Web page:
It should come as no surprise to anyone that most albums coming out are leaked prior to their release. Some are leaked well prior to their release. Labels claim money is flying out the door when this happens, yet none really do anything to try to mitigate it. Of those that do, they don’t do it very well. In a TuneLab blog called “Stopping Pre-Release Album Leaks” I went over much of the same, and pointed out that the only two places leaks come from are the label itself and the “media” that get advances for review.
In that same post, I pointed out that if it’s an internal leak, it should be easy to find the culprit and prevent it from happening again. However, stopping the leaks that come from the review or promo advances is really hard to do. The standard now is to send out digital albums through a web-based secure system that lets you stream the music only, with watermark applied. There is only two layers of “security” keeping this album from spreading all over the Internet:
- Website that allows streaming only and no downloading.
- Digital watermarking that allegedly could identify me.
Well, number one obviously is not security at all, because there are a number of plugins where with two clicks, the source mp3 is downloaded. Even better ones that use php to serve the file, with free software, if I can hear it, I can rip it. In that case, it takes a little more effort, but still…
Number two is the problem we have here… watermarks are used as supposedly a way to trace a leak back to the source. The idea is that it can be traced back to me, but really it can’t. Now, if I were to upload it somewhere as-is it could, but there are a number of things that could prevent identification, or more importantly to the issue at hand, cast reasonable doubt should any legal proceedings arise from it.
…if I can hear it, I can manipulate it or remove it
The Universal eFolio delivery method (just one example and it happened to be the most recent I encountered) places an audible digital watermark over the file, just like every other one I’ve encountered. In this case, it resembles a static warbling noise that somewhat disrupts the track itself. If I were to throw this into any number of audio-processing programs like Garageband, I could do noise-reduction and change the “watermark” quite a bit, if not remove it completely. By doing that and re-encoding it even just once, I could probably that easily make it so the tracks couldn’t be traced back to me. Even if I wanted to take it further, I could alter the static, I could place more in other spots in the track, and I could manipulate it any number of ways. The bottomline is that if I can hear it, I can manipulate it or remove it—and on studio monitor headphones I’ve never not heard the watermark’s influence.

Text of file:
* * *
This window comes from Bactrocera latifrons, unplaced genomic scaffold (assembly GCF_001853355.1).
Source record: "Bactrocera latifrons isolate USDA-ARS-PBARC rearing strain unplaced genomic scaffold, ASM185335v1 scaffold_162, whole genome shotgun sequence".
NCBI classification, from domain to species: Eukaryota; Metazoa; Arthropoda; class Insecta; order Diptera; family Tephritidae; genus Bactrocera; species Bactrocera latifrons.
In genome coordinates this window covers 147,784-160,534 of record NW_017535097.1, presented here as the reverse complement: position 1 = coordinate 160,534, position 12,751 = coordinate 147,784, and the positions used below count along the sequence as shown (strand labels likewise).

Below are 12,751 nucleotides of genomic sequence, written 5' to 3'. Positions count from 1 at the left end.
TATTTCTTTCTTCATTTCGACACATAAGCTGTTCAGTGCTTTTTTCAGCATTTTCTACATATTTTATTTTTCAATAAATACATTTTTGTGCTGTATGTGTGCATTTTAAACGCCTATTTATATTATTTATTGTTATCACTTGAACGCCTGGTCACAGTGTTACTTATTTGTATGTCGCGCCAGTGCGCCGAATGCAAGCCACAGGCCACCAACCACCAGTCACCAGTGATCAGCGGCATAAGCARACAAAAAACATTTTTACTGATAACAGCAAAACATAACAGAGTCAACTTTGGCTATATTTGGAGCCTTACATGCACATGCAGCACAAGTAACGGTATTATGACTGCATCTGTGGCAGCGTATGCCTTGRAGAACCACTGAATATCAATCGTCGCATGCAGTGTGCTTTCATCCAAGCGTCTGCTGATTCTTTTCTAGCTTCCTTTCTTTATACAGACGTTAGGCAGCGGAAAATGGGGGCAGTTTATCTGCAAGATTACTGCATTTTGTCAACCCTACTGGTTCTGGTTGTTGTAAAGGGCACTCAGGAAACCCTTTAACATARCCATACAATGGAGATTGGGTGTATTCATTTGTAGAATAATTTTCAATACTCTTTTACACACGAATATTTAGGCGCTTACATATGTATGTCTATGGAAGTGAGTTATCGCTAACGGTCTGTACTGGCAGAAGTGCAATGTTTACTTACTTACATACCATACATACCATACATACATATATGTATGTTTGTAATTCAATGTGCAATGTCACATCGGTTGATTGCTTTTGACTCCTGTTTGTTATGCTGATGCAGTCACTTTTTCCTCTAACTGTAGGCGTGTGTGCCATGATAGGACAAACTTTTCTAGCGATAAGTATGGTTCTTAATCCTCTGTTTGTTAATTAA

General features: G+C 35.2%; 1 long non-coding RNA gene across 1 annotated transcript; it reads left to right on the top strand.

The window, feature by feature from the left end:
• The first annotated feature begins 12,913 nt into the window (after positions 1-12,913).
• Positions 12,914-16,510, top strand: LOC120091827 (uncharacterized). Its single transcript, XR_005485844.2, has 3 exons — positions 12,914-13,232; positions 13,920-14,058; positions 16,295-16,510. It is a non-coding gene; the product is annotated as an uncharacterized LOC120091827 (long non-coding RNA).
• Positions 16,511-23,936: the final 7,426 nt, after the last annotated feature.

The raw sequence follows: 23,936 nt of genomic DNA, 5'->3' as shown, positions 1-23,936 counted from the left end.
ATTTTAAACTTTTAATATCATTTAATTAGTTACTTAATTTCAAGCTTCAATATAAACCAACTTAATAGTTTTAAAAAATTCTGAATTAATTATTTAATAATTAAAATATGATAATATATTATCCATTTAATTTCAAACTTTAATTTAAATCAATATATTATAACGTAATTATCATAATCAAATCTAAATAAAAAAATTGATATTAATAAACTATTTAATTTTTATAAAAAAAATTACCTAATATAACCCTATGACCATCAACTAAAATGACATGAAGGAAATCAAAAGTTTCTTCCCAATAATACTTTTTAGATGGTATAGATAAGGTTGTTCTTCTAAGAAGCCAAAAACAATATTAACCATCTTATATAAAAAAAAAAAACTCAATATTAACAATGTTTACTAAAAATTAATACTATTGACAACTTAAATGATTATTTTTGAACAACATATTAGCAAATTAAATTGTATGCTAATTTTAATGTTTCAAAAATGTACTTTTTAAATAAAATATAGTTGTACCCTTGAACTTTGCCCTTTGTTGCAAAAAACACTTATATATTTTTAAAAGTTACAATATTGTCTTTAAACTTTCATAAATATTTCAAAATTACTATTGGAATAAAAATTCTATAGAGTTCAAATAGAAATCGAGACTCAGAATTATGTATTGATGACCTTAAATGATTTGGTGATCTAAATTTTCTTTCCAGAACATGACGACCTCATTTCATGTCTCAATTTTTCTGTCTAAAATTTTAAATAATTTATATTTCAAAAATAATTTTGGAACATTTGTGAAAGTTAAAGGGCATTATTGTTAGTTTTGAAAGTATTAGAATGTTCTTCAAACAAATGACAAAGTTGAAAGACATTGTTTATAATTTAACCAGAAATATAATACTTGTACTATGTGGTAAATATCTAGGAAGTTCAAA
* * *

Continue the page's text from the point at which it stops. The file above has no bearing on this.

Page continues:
What it boils down to is that I can take a “secure” delivery of music, and in under 20 minutes have it downloaded, any identifying info removed, and re-uploaded to a sharing site without the risk of it being traced back to me. Unlike other bloggers and music industry participants though, I’m not only pointing out a problem, I have a solution for it. The solution is AdvanceMix.℠
AdvanceMix℠ is a service we’re offering to labels who want an actionable loss-prevention method, with the safety net of being able to definitively prove in a court of law any potential source of an album leak, enabling the label to recoup any losses. Rather than watermarking a file, AdvanceMix actually creates a separate mix of a track specifically for reviewers that is non-detectable to anyone listening, but as definitive as DNA when it comes to matching up a leaked file with the source.
AdvanceMix works by changing an element of the song itself, such as an extra tone on one note of the guitar or turning one half of a drum beat into a different frequency. These are things that would only be noticeable to the potential leaker if they had the original to compare it to, and they won’t. If the music is re-encoded, the changed elements remain, and again, they don’t know what to change to eliminate incriminating evidence. In any one song, you can create hundreds of different AdvanceMixes of it without fundamentally changing the song, keeping reviews accurate and keeping the music off the Internet. A log is kept to determine which mix went to whom, and if something leaks, the two are easily cross-referenced and matched.
The entire process is handled by us: creating the multiple AdvanceMixes, maintaining careful logs with secure storage, and digital or physical distribution of the AdvanceMixes.
At the worst, using AdvanceMix and somebody leaking music anyway give you iron-clad proof of the infringement and nets you an easy payday in court, with the maximum penalty being far more than most labels can hope to earn through normal sales anyway. However, the spirit and design of AdvanceMix is intended to be a deterrent, not an enforcement. The idea is that there will be no leak prior to release, but should it happen, there is a profitable recourse.
If you’re interested in learning more about AdvanceMix℠ or signing up, email SideStageFM/atgmail/dotcom